After quenching my thirst for adventure and with a bountiful of pictures, it was time for my start to a somewhat anti-climactic trip back to the entrance. I took the loopback via Baker’s Falls, which can be steep at times and a little difficult as well. I started bumping into a few more people during my descend. After walking for around 30-minutes, I reached the path down to Baker’s Falls. The falls, as I heard, were absolutely amazing. From there, I walked along grassy hilltops to reach the park entrance. The entire trip took me around 2.5 hours and a memory that had me coming to Sri Lanka again and again for many years.

Hike to the Adam’s Peak

Perched in the southwestern corner of central highlands, in Sabaragamuwa province, Adam’s Peak is one of the sacred Peaks in Sri Lanka. Adam’s peak is a visually impressive mountain because of its steepness and loftiness, but that is not why it is so revered by followers of so many religions. The mountain owes its sacred status to an indentation shaped like a footprint found in a boulder at its rocky summit.

Adam's Peak title=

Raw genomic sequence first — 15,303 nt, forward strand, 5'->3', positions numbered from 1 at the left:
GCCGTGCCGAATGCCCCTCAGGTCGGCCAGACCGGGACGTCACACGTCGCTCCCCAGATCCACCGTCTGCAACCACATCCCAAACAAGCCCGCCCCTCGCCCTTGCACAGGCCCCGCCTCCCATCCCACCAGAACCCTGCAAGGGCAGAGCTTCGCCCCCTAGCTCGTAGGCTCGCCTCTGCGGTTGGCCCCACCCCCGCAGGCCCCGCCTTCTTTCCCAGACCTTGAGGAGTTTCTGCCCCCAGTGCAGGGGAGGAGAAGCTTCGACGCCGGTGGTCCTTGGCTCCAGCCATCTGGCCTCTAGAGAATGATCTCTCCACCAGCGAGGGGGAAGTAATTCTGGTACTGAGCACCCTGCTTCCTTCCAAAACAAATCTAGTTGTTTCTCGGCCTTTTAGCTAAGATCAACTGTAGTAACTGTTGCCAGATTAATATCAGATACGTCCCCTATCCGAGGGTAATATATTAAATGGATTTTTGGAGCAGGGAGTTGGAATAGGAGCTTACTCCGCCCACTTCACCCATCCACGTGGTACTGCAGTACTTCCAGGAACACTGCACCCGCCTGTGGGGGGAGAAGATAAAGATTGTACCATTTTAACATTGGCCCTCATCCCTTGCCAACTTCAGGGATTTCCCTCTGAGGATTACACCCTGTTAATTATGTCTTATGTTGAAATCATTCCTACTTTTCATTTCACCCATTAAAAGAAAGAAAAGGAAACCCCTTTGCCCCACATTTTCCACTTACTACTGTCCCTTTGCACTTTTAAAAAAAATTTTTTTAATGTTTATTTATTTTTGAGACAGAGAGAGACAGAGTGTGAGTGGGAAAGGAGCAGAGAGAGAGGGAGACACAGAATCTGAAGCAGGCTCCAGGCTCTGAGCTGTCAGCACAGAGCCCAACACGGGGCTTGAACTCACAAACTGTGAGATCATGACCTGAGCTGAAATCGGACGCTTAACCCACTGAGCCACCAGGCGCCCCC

The major population of Sri Lanka, the Sinhalese, follows Buddhism. They believe that an impression which looks like a footprint was left by Lord Buddha when he visited this island country.

Muslims believe the rock formation to be a footprint but not the one left by the Lord Buddha. They believe it is Adam’s footprint, created when he took his first step on Earth after being exiled from the Garden of Eden.

The Portuguese Christians do not agree with what Buddhists and Muslims believe. They believe in the footprint but say that it was left by St. Thomas.

Whereas the Hindus living in South India believe that the footprint was made by God Shiva (one of the trinity Gods in Hinduism). They refer to the mountain as Shiva Padam in the Tamil language, which translates to ‘the Shiva’s foot.’

If you think this is it, wait! Even a 15th-century Chinese work said that the footprint was made by Pwan-Ko, the first man to have existed as per Chinese mythology.

The aim of most of the pilgrims is to reach the summit just before sunrise so that they can pay homage to the footprint and witness some incredible optical illusions associated with the legendary footprint.